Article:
Pollution of wastewater with over-the-counter drugs, such as the commonly used analgesic and antipyretic compound Paracetamol, can create serious issues for aquatic environments. Thus, the elimination of these compounds is an important process. The authors of this study tested tow polymer membranes as an extractive membrane to not only remove, but also recover paracetamol from aquatic solution. They conclude that their process is a clean, sustainable and environmentally friendly method to remove the compound from aquatic environments and recover this high-value substance.
Circadian clocks are important driving rhythms in physiology and behavior. This study investigates how chronotypes, intra-organismal differences in these daily rhythms, are linked to age and cast-associated behavior. Brood-tending nurse ants show a constant activity, whereas forager ants show daily rhythms in activity. These tasks can shift depending on the absence of a brood or other requirements. Investigations into how daily gene expression differences could underlie behavioral plasticity were conducted using time-course behavioral assays and RNA-sequencing of carpenter ants. This study showed that such chronobiological plasticity has evolved to allow for distinct regulatory networks for distinct behavioral roles, while allowing transitions in response to colony demands.
Ebola virus disease can be difficult to differentiate at the onset from other endemic diseases, for instance Malaria can present similar symptoms. Antimalarial drugs are frequently administered at Ebola Treatment Units and there is some evidence that these are beneficial for patients. This retrospective cohort study evaluated the association between antimalarial treatment and reduced mortality in patients where Ebola virus disease has been confirmed during the 2014-16 Malaria epidemic in West Africa. The study could demonstrate that early oral administration of antimalarial treatment could reduce the mortality of Ebola virus patients significantly.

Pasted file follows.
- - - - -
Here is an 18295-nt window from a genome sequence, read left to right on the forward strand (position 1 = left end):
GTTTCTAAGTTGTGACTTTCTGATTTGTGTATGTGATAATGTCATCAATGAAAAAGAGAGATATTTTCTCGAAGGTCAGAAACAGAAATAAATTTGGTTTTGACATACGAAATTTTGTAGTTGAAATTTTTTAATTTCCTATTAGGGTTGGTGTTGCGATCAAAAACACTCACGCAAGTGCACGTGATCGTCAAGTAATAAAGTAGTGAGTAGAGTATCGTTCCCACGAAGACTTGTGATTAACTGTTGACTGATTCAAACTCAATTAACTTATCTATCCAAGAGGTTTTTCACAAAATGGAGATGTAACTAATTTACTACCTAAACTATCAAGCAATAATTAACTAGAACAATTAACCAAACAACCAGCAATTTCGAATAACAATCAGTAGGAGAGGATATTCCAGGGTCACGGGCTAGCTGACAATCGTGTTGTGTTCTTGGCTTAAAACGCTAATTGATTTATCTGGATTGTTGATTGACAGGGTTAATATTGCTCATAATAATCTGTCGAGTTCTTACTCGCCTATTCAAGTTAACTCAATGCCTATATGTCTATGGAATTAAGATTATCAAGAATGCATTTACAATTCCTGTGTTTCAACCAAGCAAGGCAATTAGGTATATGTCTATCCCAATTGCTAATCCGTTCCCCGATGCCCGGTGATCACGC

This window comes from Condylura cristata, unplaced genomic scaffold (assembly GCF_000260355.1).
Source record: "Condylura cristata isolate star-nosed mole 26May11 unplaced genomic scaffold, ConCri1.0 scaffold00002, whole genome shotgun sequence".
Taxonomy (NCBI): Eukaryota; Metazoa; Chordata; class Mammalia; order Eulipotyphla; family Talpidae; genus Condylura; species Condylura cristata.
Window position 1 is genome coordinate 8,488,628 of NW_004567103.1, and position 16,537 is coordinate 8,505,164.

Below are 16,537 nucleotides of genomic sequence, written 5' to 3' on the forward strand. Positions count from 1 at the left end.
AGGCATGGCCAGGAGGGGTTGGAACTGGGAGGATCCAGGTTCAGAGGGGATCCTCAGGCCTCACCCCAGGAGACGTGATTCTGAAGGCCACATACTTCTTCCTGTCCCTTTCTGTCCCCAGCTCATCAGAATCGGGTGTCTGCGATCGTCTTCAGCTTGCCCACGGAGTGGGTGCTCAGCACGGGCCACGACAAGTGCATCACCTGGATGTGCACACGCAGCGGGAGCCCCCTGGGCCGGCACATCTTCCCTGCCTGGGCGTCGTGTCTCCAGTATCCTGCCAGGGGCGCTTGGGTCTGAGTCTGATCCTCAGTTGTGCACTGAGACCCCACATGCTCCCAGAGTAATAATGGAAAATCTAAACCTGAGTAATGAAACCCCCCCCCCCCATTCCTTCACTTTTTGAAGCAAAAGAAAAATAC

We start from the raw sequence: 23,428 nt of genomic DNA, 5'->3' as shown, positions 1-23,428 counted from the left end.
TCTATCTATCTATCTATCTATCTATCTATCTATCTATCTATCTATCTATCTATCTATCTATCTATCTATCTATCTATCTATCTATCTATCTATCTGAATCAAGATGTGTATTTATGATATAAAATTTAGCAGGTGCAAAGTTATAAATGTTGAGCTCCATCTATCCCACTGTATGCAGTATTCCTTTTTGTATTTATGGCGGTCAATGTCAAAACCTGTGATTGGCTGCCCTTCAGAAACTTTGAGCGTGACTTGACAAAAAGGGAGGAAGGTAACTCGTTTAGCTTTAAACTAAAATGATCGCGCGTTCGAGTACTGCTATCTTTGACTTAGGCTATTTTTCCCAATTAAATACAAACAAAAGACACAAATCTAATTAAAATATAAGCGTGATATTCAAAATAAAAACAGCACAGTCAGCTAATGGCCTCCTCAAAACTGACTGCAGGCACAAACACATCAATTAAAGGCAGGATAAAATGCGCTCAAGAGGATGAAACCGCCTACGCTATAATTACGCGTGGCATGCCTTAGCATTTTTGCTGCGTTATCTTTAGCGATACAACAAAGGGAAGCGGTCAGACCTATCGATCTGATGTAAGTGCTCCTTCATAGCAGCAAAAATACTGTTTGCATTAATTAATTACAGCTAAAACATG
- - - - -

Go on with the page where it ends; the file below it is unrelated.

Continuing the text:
BMC Research Notes – Behind every great research project is great data management
Good research requires good research data management. Although often overlooked as a dull necessity, it is a key requirement for efficient research. Several factors should be considered related to ensuring reproducibility; sharing and publishing, organisation, storage of your data as well as possible ethical implications of the data collected. The authors of this short article discuss and highlight key elements of data management and share their top 10 tips for good research data management. This article highlights research data management and raises awareness of the importance of good data practices, aligning with the overall BMC Series values of integrity and openness.
BMC Sports Science, Medicine and Rehabilitation – The effect of exercise on cytokines: implications for musculoskeletal health: a narrative review
The physiological benefits of exercise are widely known and have been published in the scientific literature. Furthermore, exercise is widely promoted by medical professionals to aid both physical and emotional well-being. However, the exact mechanisms on how this works are less well understood. This literature review focuses on the positive relationship between exercise and immune activation. Cytokines have been identified to play a crucial role and their activation through exercise could regulate musculoskeletal health.